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DEATH DO WE PART?
were 2 men whose wives were in a coma for years.
Both were beyond recovery and suffered from severe brain damage.
men were devout Christians. In the first case the husband felt that
he could never again marry as long as his wife stayed physically
In the first case, the husband could not deal with seeing his wife
so withered away. Eventually he stopped visiting her.
He remained faithful to her but could not visit her.
He raised their children and lived a life of celibacy.
In the second case, after a number of years, the man met a woman
and rediscovered love. In the process of time, he divorced his invalid
wife, married the other and continued to visit, love and cherish
his first and former
In the end, after 20 years both wives passed on.
The 2nd man, continued all during those 20 years to love and care
for his comatose wife.... The first, died without the presence and
love of her husband.
Which one remained faithful to their vows?
In response to your question, in each marriage, what were the vows
they made to each other? Your answer is there. [The vows are "until
death do we part", so neither remained faithful to their vows.
But that's not really the point. Jesus tells us to be servants to
others. Which of the two men in your story was a servant and which
But, here's another way to look at it:
I know a man whose wife (74+ years old) had Alzheimer's. She became
totally nonfunctional and was that way for a long time. Although
she could be led around and placed in a chair or bed, she never
took the initiative to move herself. She had to be fed. Diapers
changed. Washed. And moved to get exercise.
The only thing she did was hate her husband, whom she apparently
thought was someone else. She continually yelled at and cursed him.
She'd try to hit him, but did not have the strength or coordination.
The man's life was miserable, his only break was when she was sleeping.
The man loved playing golf. A friend, whose wife was in a similar
condition (although not cursing him) kept telling him to hire a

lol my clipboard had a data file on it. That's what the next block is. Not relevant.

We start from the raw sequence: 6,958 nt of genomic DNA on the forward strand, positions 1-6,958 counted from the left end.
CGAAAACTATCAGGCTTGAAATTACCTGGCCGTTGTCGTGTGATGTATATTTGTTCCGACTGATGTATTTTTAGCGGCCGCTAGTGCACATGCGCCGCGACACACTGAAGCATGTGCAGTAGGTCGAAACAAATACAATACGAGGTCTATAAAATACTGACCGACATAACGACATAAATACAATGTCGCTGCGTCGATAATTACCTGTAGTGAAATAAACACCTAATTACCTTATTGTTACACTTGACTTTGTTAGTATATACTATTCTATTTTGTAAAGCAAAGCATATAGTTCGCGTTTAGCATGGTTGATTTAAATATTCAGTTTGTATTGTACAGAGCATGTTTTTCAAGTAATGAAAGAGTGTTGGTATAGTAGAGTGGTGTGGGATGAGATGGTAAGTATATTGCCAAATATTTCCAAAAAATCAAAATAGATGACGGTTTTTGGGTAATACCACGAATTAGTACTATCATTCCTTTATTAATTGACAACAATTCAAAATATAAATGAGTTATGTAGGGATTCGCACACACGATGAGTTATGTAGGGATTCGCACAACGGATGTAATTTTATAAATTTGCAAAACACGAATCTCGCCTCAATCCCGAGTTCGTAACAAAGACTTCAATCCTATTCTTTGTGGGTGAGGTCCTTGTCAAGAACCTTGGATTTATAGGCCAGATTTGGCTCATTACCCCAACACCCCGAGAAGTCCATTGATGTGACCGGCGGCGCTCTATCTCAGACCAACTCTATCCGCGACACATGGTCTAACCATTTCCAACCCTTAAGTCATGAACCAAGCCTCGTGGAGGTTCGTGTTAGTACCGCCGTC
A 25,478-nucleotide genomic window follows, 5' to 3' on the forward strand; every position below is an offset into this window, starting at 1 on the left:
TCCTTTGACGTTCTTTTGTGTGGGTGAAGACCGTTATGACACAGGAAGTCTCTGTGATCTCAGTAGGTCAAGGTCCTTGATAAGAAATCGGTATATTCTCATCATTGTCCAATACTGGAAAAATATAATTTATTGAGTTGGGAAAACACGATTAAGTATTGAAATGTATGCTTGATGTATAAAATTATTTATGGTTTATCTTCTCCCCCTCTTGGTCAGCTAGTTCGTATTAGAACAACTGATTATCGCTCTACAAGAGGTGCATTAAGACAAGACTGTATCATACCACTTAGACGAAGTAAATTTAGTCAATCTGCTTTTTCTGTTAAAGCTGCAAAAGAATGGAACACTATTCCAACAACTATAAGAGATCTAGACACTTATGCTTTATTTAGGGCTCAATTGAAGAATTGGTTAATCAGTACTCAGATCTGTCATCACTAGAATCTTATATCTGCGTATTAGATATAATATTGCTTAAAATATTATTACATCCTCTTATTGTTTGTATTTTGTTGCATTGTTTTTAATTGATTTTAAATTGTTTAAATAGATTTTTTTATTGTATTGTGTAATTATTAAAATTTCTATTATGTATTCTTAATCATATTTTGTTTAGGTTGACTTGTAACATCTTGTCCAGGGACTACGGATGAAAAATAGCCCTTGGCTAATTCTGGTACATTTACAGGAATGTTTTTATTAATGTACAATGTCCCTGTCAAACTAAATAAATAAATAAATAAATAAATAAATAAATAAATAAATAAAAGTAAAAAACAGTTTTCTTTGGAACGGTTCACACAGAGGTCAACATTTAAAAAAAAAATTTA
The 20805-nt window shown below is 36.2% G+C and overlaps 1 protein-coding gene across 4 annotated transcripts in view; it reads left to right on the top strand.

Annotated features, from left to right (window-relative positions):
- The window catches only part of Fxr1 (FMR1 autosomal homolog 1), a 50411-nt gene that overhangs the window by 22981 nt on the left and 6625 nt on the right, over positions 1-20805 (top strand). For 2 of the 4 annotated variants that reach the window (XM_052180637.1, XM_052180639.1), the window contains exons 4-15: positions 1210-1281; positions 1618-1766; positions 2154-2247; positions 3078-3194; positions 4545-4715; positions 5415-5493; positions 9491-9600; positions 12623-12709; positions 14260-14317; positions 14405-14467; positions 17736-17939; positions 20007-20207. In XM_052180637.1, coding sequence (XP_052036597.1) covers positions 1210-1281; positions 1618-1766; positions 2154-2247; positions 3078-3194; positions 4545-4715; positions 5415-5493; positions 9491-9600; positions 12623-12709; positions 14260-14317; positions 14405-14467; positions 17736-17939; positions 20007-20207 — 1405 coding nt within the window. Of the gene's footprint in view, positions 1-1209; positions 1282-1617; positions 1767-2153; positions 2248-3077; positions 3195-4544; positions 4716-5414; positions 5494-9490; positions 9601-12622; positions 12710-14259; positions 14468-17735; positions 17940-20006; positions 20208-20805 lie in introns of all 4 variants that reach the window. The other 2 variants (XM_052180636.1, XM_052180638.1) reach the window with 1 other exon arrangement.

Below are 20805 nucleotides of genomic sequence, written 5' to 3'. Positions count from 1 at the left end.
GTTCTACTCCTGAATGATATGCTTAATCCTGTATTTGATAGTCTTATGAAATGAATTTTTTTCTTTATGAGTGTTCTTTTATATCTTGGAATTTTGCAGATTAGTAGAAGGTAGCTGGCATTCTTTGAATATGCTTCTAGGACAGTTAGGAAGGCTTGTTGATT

caregiver and come play golf with him. But he chose not to.
He tried putting his wife in a home, for her own good. But she
cried and cried and wanted to go home, and the man didn't feel this
was right. So after about 10 days he brought her home and cared
for her while she cursed him for another year. The toll on his physical
and emotional health was tremendous.
Then she passed away.
Did the man do the right thing? Or should he have made her stay
in the home where she would have had excellent care? He could have
then gone out and enjoyed himself for all those years, as the second
man in your story did.
That woman was my mom and the man was my father. I think he did
the right thing. As God calls us to be, he was a servant. He wasn't
doing this to legally honor the words in his marriage vows, he was
honoring his wife and glorifying God--doing what was right.
Yours in the Love of Christ,
Move To Assurance
Addendum: This question is actually two questions:
<1> Can I divorce a spouse who is disabled or nonfunctional?
Answer: The Bible does not give disabilities as a reason for divorce.
<2> How should I respond if my spouse is seriously disabled?
Answer: Jesus taught us we are to be a servant and this is true
in a marriage. Is our response to our spouses condition for our
benefit or for the benefit of our spouse? Are we thinking about
what fullfills me, or satisfies me, or makes me feel good? Or are
we thinking about how we can best serve our spouse?
It's not about you. It's about your spouse. It's about your family.
Yes, in real life things can be very complicated. In real life
there are financial limits, physical limits, emotional limits and
spiritual limits. But, the question always remains, are you being
a servant in the way Jesus would be a servant?